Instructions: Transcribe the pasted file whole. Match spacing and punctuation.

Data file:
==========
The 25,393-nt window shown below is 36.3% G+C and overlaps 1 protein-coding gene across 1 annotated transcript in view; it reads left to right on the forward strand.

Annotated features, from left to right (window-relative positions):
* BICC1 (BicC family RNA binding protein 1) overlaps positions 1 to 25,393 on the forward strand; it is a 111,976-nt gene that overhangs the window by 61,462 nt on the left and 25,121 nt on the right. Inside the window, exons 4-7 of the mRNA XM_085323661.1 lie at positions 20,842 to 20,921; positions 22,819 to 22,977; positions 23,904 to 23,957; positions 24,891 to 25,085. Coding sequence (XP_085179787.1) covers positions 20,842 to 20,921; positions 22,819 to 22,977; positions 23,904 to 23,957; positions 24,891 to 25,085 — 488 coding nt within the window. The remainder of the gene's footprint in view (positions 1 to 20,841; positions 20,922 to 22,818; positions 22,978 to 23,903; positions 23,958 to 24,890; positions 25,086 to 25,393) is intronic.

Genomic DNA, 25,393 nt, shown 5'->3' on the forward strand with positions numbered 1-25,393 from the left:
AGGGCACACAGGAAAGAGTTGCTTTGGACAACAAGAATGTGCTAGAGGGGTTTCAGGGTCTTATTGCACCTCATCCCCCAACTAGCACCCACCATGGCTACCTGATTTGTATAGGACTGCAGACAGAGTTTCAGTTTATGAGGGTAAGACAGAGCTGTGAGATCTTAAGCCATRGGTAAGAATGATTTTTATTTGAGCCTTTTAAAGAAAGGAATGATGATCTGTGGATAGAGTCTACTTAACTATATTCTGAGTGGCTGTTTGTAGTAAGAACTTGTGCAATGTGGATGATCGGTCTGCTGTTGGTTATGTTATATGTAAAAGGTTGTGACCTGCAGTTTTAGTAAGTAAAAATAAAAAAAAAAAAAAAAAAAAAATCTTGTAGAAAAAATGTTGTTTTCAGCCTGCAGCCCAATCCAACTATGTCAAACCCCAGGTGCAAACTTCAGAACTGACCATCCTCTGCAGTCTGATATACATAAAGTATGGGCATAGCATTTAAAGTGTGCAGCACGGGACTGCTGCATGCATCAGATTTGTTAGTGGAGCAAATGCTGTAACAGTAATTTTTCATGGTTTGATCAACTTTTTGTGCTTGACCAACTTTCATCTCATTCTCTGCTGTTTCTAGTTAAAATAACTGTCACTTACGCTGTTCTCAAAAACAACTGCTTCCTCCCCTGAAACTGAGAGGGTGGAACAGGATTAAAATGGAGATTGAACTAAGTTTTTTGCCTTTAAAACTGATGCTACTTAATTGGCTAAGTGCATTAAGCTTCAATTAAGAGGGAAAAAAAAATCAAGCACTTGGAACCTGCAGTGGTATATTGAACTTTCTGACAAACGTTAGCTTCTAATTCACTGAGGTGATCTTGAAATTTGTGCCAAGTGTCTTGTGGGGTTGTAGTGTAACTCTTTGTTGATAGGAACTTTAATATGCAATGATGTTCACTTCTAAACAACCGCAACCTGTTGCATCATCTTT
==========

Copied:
The 25,393-nt window shown below is 36.3% G+C and overlaps 1 protein-coding gene across 1 annotated transcript in view; it reads left to right on the forward strand.

Annotated features, from left to right (window-relative positions):
* BICC1 (BicC family RNA binding protein 1) overlaps positions 1 to 25,393 on the forward strand; it is a 111,976-nt gene that overhangs the window by 61,462 nt on the left and 25,121 nt on the right. Inside the window, exons 4-7 of the mRNA XM_085323661.1 lie at positions 20,842 to 20,921; positions 22,819 to 22,977; positions 23,904 to 23,957; positions 24,891 to 25,085. Coding sequence (XP_085179787.1) covers positions 20,842 to 20,921; positions 22,819 to 22,977; positions 23,904 to 23,957; positions 24,891 to 25,085 — 488 coding nt within the window. The remainder of the gene's footprint in view (positions 1 to 20,841; positions 20,922 to 22,818; positions 22,978 to 23,903; positions 23,958 to 24,890; positions 25,086 to 25,393) is intronic.

Genomic DNA, 25,393 nt, shown 5'->3' on the forward strand with positions numbered 1-25,393 from the left:
AGGGCACACAGGAAAGAGTTGCTTTGGACAACAAGAATGTGCTAGAGGGGTTTCAGGGTCTTATTGCACCTCATCCCCCAACTAGCACCCACCATGGCTACCTGATTTGTATAGGACTGCAGACAGAGTTTCAGTTTATGAGGGTAAGACAGAGCTGTGAGATCTTAAGCCATRGGTAAGAATGATTTTTATTTGAGCCTTTTAAAGAAAGGAATGATGATCTGTGGATAGAGTCTACTTAACTATATTCTGAGTGGCTGTTTGTAGTAAGAACTTGTGCAATGTGGATGATCGGTCTGCTGTTGGTTATGTTATATGTAAAAGGTTGTGACCTGCAGTTTTAGTAAGTAAAAATAAAAAAAAAAAAAAAAAAAAAATCTTGTAGAAAAAATGTTGTTTTCAGCCTGCAGCCCAATCCAACTATGTCAAACCCCAGGTGCAAACTTCAGAACTGACCATCCTCTGCAGTCTGATATACATAAAGTATGGGCATAGCATTTAAAGTGTGCAGCACGGGACTGCTGCATGCATCAGATTTGTTAGTGGAGCAAATGCTGTAACAGTAATTTTTCATGGTTTGATCAACTTTTTGTGCTTGACCAACTTTCATCTCATTCTCTGCTGTTTCTAGTTAAAATAACTGTCACTTACGCTGTTCTCAAAAACAACTGCTTCCTCCCCTGAAACTGAGAGGGTGGAACAGGATTAAAATGGAGATTGAACTAAGTTTTTTGCCTTTAAAACTGATGCTACTTAATTGGCTAAGTGCATTAAGCTTCAATTAAGAGGGAAAAAAAAATCAAGCACTTGGAACCTGCAGTGGTATATTGAACTTTCTGACAAACGTTAGCTTCTAATTCACTGAGGTGATCTTGAAATTTGTGCCAAGTGTCTTGTGGGGTTGTAGTGTAACTCTTTGTTGATAGGAACTTTAATATGCAATGATGTTCACTTCTAAACAACCGCAACCTGTTGCATCATCTTT